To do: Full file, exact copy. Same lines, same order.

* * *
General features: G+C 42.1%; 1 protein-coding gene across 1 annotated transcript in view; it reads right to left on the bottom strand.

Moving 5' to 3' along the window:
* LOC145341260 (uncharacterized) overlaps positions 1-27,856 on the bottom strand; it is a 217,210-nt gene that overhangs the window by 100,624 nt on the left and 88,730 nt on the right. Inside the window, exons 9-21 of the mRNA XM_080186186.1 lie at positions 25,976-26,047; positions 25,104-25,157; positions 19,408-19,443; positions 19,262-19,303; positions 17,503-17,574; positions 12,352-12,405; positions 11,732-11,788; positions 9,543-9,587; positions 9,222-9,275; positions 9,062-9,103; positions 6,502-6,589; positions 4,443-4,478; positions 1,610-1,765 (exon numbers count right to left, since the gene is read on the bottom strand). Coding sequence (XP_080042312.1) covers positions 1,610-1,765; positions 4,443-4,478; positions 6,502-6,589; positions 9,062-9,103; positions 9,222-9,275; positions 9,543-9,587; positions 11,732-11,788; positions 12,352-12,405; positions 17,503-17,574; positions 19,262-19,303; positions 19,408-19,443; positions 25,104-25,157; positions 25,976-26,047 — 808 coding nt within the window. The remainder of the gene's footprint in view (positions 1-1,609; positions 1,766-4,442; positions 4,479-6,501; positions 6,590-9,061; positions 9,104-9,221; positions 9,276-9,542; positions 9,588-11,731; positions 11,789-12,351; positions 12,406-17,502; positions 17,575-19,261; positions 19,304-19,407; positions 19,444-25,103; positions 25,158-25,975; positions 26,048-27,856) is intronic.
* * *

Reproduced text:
General features: G+C 42.1%; 1 protein-coding gene across 1 annotated transcript in view; it reads right to left on the bottom strand.

Moving 5' to 3' along the window:
* LOC145341260 (uncharacterized) overlaps positions 1-27,856 on the bottom strand; it is a 217,210-nt gene that overhangs the window by 100,624 nt on the left and 88,730 nt on the right. Inside the window, exons 9-21 of the mRNA XM_080186186.1 lie at positions 25,976-26,047; positions 25,104-25,157; positions 19,408-19,443; positions 19,262-19,303; positions 17,503-17,574; positions 12,352-12,405; positions 11,732-11,788; positions 9,543-9,587; positions 9,222-9,275; positions 9,062-9,103; positions 6,502-6,589; positions 4,443-4,478; positions 1,610-1,765 (exon numbers count right to left, since the gene is read on the bottom strand). Coding sequence (XP_080042312.1) covers positions 1,610-1,765; positions 4,443-4,478; positions 6,502-6,589; positions 9,062-9,103; positions 9,222-9,275; positions 9,543-9,587; positions 11,732-11,788; positions 12,352-12,405; positions 17,503-17,574; positions 19,262-19,303; positions 19,408-19,443; positions 25,104-25,157; positions 25,976-26,047 — 808 coding nt within the window. The remainder of the gene's footprint in view (positions 1-1,609; positions 1,766-4,442; positions 4,479-6,501; positions 6,590-9,061; positions 9,104-9,221; positions 9,276-9,542; positions 9,588-11,731; positions 11,789-12,351; positions 12,406-17,502; positions 17,575-19,261; positions 19,304-19,407; positions 19,444-25,103; positions 25,158-25,975; positions 26,048-27,856) is intronic.